Teens, Sex And Tech Tear A 'Beautiful Life' Apart Helen Schulman tells the story of a New York family's fall from grace in This Beautiful Life. Critic Maureen Corrigan says the novel is a parent's nightmare — a cautionary tale about what happens when hormones meet the Internet.
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Teens, Sex And Tech Tear A 'Beautiful Life' Apart

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Teens, Sex And Tech Tear A 'Beautiful Life' Apart


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Teens, Sex And Tech Tear A 'Beautiful Life' Apart

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Book critic Maureen Corrigan says Helen Schulman's "This Beautiful Life" is a finely wrought literary novel that should come wrapped in yellow caution tape. Here's her review and her warning.

MAUREEN CORRIGAN: I've been on a roll this summer, reading and reviewing good novels about family crises: Rachel DeWoskin's "Big Girl Small," Dana Spiotta's "Stone Arabia," Kevin Wilson's "The Family Fang." But this latest domestic drama is one I recommend with a big caveat, especially if you happen to be a parent: Make sure you start Helen Schulman's new novel, "This Beautiful Life," on a Friday night, so that when you find yourself compelled to stay up all hours reading it, you can take the rest of the weekend not only to recover, but to think long and hard about the advantages for your kids of home schooling, cloistered convents, kibbutzes, monasteries and ashrams, or perhaps a semester abroad program in Antarctica.

You think I jest, but "This Beautiful Life" is one scary story, made more so by Schulman's great gifts as a close and often funny observer of upper-class social customs.

Here's the situation: The Bergamot family moves from idyllic Ithaca to New York City when the dad, Richard, accepts a high-level administrative position at a Columbia-type university. Mom, Liz, has a Ph.D. in art history, but she's put her own fuzzy career ambitions on hold to raise son Jake, who's now 15, and daughter Coco, six.

The Bergamots find themselves plunked into the world of elite private schools, which include kindergarten sleepovers at The Plaza Hotel and birthday-party chartered cruises around Manhattan. In the contemporary comedy-of-manners tradition of a novel like Allison Pearson's "I Don't Know How She Does It," Schulman, through Liz's alienated perspective, dissects the various cliques standing outside Coco's elementary school at pickup time.

Here's a sampling: The JAPs with the JAPs, the head-banded preppy moms with the preppies, the stray earth mother in Birkenstocks with a baby in a sling.

Next on the food chain, the caregivers: a couple of grad students reading Kierkegaard or Sartre and listening to their iPods, the small, dark fortress of the Caribbean nannies.

Liz saw a clutch of yummy mummies at the foot of the steps. She knew queen bees when she saw them. They were tall in their metallic sandals, their skinny yoga butts trim in their designer jeans. Only experience told her that when these ladies turned away from their gabby circle to place a cell phone call to their driver or decorator or art consultant, that the skin on their faces would be pure leather.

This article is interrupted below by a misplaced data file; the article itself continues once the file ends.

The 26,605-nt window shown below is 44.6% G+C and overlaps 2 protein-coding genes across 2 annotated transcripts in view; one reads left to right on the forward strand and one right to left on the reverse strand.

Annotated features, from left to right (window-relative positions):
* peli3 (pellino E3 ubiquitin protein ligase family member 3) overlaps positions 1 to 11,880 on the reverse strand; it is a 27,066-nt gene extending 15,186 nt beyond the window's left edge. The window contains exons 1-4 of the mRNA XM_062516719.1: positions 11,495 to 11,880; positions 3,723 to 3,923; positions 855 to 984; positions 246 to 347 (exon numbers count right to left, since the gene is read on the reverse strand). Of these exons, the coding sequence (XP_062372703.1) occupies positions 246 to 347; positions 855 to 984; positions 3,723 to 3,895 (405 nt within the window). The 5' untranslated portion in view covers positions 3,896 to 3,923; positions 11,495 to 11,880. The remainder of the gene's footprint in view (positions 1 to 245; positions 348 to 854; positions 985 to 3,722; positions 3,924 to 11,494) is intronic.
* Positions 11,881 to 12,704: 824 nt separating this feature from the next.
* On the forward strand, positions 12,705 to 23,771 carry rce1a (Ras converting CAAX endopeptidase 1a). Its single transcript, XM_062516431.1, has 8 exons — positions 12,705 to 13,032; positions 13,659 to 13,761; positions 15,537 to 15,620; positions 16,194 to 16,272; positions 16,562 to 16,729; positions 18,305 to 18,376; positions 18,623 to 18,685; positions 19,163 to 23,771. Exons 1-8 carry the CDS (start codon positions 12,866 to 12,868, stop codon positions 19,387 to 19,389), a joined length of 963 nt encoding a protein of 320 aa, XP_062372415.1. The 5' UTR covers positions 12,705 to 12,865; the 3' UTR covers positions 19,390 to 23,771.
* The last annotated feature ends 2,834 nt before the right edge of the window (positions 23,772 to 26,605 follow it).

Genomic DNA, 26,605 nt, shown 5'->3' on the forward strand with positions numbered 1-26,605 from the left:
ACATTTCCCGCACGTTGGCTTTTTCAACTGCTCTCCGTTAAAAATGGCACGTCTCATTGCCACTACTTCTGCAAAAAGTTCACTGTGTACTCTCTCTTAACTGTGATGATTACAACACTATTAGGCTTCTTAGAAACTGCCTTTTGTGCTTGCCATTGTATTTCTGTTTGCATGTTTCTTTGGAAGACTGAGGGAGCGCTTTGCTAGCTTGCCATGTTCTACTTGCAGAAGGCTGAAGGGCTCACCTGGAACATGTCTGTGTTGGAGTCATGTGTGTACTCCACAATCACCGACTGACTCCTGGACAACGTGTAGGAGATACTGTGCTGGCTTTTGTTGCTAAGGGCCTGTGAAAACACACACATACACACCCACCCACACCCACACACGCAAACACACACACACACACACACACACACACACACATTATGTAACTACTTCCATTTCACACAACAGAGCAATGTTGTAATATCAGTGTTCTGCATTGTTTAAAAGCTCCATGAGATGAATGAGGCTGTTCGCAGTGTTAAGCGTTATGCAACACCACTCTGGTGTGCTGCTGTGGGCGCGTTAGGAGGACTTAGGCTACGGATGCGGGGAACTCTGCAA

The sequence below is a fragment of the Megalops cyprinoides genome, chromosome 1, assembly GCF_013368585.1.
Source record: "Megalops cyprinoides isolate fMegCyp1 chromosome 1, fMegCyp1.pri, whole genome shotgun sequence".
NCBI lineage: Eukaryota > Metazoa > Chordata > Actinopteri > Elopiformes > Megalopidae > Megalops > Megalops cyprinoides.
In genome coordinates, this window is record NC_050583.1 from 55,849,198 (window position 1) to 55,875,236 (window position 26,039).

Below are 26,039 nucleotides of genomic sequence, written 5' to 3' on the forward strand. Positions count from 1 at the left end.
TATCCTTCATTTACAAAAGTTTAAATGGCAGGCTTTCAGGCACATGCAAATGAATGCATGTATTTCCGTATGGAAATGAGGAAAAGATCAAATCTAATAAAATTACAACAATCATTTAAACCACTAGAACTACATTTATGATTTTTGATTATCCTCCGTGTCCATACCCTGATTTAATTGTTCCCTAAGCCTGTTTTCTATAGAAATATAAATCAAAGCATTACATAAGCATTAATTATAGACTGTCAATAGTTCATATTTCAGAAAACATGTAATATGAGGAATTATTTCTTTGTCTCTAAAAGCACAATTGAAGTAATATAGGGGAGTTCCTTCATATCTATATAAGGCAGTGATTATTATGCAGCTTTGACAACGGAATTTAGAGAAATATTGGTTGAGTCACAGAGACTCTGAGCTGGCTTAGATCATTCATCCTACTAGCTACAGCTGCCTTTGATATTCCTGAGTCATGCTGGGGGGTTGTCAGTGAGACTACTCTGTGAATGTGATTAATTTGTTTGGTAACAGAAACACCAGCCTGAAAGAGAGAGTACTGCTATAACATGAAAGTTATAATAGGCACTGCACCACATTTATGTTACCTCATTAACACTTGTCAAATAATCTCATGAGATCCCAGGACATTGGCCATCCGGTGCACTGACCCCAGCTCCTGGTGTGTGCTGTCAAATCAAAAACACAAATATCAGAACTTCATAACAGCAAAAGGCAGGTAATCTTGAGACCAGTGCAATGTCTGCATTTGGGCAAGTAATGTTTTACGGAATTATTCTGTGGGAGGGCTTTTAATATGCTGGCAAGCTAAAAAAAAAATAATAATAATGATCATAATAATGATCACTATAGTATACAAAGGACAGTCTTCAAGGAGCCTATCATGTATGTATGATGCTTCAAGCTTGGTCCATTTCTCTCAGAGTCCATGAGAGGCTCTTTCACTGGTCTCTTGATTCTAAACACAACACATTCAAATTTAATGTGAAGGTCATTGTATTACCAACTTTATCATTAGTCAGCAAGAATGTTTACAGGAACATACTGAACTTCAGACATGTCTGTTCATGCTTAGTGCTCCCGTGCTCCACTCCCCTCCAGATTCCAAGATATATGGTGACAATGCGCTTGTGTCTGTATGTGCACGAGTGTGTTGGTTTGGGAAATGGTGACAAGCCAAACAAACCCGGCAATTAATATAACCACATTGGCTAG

Fraught with tension as that female gauntlet may be, the consequences of a social misstep prove to be much more dire in Jake's teenaged world. At an un-chaperoned house party one weekend, Jake attracts the attentions of a lust-struck eighth-grade girl. He rebuffs her, sort-of, but undeterred, she sends him a homemade sexually explicit video later that night. Jake freaks out when he sees the video in the privacy of his room and, out of a mixture of fright and sexual braggadocio, he forwards the girl's email to a guy friend, who then sends it on to his friends.

Schulman describes the burgeoning virtual disaster this way: By Monday, it was all over school. Kids were downloading it and watching it in the library. Kids were finding it on porno sites. It was all over the country, maybe the world, even, so fast. Just like that. Forward and Send. It was kind of incredible how fast it went, faster than fire, practically the speed of sound or even light.

Within weeks, the flourishing future that the Bergamot family envisioned for itself has withered, all because of a few impulsive, adolescent finger clicks on the computer.

What sets "This Beautiful Life" apart from, say, your average Lifetime movie of the week domestic drama is not only Shulman's closely observed depictions of the Bergamot family's collapse, but also her smart dramatization of how powerless we all are before the mighty, privacy-dissolving force of the Internet. At the climax of the novel, a distressed Liz cries to her husband about their children: I don't know how to protect them. The genie's out of the bottle. It's in the air.

That last line sounds like it could have come out of a 1950s horror movie. Indeed, as wry and entertaining as Shulman's social observations are, it's the totally convincing nightmare aspect of her novel that will keep parental readers up at night, wondering how on earth to pull the drawbridges up and shutter the windows against this most potent, invisible home invader.

DAVIES: Maureen Corrigan teaches literature at Georgetown University. She reviewed "This Beautiful Life," by Helen Shulman.

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